As I’ve mentioned in past posts, I hate when people seem to think that they can fix, off the top of their heads(!), problems that have taken me years to even define. It’s rude and almost never helpful, almost always hurtful. I strive in this blog to never give flippant advice, and to never assume that I know how something will affect any given reader.
And toward that end: The Menu Approach.
When I was feeling better, I would use The Menu Approach when there were too many cool things to do. To avoid becoming overwhelmed at picking the right one, I would pretend all my options were on a menu.
I might want to order everything, but if I tried to eat it all I’d have a terrible night. Also, I don’t expect myself to always pick the absolute best thing on a menu. I just pick something and it’s almost always perfectly good. (I know plenty of people who do stress out about menu choices. If you’re one of them – this post might be liverwurst.)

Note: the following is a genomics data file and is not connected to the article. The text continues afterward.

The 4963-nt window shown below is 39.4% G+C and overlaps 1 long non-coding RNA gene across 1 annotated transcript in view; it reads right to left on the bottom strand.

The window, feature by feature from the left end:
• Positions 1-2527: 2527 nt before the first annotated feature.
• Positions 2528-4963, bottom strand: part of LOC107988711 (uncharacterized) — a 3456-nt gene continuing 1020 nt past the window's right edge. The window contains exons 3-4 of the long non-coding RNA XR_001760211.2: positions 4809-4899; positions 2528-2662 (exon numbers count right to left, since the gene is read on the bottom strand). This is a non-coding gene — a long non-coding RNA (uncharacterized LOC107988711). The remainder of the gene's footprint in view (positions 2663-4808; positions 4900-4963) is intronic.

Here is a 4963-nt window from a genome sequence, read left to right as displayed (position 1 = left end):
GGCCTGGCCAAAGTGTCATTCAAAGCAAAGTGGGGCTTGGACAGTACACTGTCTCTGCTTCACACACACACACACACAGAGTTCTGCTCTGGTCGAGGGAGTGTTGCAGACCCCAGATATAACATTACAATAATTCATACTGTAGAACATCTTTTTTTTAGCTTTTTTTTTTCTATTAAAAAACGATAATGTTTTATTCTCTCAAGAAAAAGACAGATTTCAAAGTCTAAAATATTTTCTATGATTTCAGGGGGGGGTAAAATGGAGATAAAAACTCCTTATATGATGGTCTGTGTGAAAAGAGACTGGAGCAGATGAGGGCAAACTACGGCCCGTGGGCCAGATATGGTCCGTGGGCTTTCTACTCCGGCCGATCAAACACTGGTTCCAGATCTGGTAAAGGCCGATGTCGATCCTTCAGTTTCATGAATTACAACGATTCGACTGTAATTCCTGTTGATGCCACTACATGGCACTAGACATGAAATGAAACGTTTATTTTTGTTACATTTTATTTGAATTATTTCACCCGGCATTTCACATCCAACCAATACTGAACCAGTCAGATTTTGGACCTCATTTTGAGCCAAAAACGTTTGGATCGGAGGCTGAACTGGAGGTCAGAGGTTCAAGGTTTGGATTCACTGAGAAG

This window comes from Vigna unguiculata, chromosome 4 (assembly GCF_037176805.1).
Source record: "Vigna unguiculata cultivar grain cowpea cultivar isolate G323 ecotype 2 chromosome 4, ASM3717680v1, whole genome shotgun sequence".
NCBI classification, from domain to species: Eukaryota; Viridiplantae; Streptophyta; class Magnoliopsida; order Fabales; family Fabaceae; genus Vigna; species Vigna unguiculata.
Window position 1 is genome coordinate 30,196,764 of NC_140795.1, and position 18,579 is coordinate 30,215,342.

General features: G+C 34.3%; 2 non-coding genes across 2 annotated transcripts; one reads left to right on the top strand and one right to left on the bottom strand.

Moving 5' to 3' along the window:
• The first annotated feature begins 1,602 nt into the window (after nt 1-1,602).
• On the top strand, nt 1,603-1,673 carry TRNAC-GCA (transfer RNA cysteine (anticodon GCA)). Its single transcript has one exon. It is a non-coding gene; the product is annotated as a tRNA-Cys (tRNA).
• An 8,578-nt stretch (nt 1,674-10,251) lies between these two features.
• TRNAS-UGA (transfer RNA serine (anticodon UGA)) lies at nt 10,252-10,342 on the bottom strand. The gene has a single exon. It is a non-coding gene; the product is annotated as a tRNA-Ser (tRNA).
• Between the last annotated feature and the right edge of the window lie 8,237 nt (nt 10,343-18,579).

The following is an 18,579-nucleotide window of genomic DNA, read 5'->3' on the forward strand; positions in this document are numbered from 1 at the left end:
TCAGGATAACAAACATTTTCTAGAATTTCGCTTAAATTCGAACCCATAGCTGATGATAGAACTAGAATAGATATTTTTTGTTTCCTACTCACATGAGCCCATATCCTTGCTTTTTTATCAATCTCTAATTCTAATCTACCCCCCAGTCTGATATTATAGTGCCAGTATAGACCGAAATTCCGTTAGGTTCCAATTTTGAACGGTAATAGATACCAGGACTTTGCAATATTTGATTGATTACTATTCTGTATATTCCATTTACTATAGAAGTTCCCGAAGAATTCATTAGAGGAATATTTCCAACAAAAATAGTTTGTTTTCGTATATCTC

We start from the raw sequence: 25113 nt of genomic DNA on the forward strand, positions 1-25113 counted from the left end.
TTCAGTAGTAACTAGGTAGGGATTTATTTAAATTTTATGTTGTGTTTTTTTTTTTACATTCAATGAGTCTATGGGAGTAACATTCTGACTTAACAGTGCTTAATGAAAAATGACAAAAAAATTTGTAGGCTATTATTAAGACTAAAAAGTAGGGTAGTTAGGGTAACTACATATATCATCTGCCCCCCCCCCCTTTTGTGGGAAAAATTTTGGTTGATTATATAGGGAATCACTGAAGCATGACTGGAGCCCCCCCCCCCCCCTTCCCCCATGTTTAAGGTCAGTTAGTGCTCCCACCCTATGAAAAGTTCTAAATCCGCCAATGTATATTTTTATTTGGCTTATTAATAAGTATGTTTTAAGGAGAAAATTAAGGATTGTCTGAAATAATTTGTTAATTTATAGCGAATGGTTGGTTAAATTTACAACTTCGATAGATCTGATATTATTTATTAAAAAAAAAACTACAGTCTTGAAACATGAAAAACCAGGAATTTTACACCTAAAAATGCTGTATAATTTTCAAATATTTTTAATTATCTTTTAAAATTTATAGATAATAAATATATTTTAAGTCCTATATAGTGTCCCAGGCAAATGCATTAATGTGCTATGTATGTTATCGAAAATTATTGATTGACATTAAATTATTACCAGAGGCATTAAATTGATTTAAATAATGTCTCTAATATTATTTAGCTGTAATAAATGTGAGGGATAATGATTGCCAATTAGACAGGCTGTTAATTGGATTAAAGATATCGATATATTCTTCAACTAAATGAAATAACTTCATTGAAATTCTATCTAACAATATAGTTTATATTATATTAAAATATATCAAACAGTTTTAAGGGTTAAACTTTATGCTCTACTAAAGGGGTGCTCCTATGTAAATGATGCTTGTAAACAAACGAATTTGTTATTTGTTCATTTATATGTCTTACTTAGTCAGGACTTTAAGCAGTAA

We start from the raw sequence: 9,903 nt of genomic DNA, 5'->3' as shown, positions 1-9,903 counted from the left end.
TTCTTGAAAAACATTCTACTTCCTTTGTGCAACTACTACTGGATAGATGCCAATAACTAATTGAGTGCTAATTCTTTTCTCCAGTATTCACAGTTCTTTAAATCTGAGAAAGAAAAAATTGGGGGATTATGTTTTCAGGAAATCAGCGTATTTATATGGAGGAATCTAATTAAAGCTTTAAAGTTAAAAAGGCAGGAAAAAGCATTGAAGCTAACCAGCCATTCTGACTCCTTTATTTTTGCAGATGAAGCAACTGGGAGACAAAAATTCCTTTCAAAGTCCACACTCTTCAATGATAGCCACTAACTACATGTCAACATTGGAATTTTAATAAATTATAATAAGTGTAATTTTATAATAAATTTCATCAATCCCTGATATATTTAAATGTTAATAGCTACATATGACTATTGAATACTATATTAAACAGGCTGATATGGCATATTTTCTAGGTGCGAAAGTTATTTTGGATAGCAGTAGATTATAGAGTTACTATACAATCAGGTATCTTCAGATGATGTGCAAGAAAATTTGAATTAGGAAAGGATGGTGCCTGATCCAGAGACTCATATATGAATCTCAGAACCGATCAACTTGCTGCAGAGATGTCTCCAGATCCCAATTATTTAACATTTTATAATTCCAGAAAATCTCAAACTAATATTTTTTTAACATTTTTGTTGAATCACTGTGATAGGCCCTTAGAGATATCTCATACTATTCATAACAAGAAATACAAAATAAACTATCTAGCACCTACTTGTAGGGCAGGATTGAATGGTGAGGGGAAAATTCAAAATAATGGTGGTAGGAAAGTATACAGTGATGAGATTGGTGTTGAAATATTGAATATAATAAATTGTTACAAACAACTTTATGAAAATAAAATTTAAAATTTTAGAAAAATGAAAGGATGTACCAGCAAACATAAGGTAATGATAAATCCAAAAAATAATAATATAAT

I try now to use The Menu Approach when people give me advice, even if they don’t present the advice as optional. Oh, you think I should wake up earlier because it might help me avoid nightmares? Thanks. I’ll put that on the menu, but I feel NO sense of urgency in trying it out.
I use The Menu Approach to rob the advice of its sting. The “wise adviser” may not realize that mornings are the hardest part of the day for many depressed people, and that making your morning longer might be a special kind of torture.
So instead of getting mad at them for thinking they know what’s good for me when they do NOT understand what’s going on with me, I put it on The Menu. And sometimes I just let it sit there. Like liverwurst.
P.S. This blog is full of liverwurst! Please treat it as such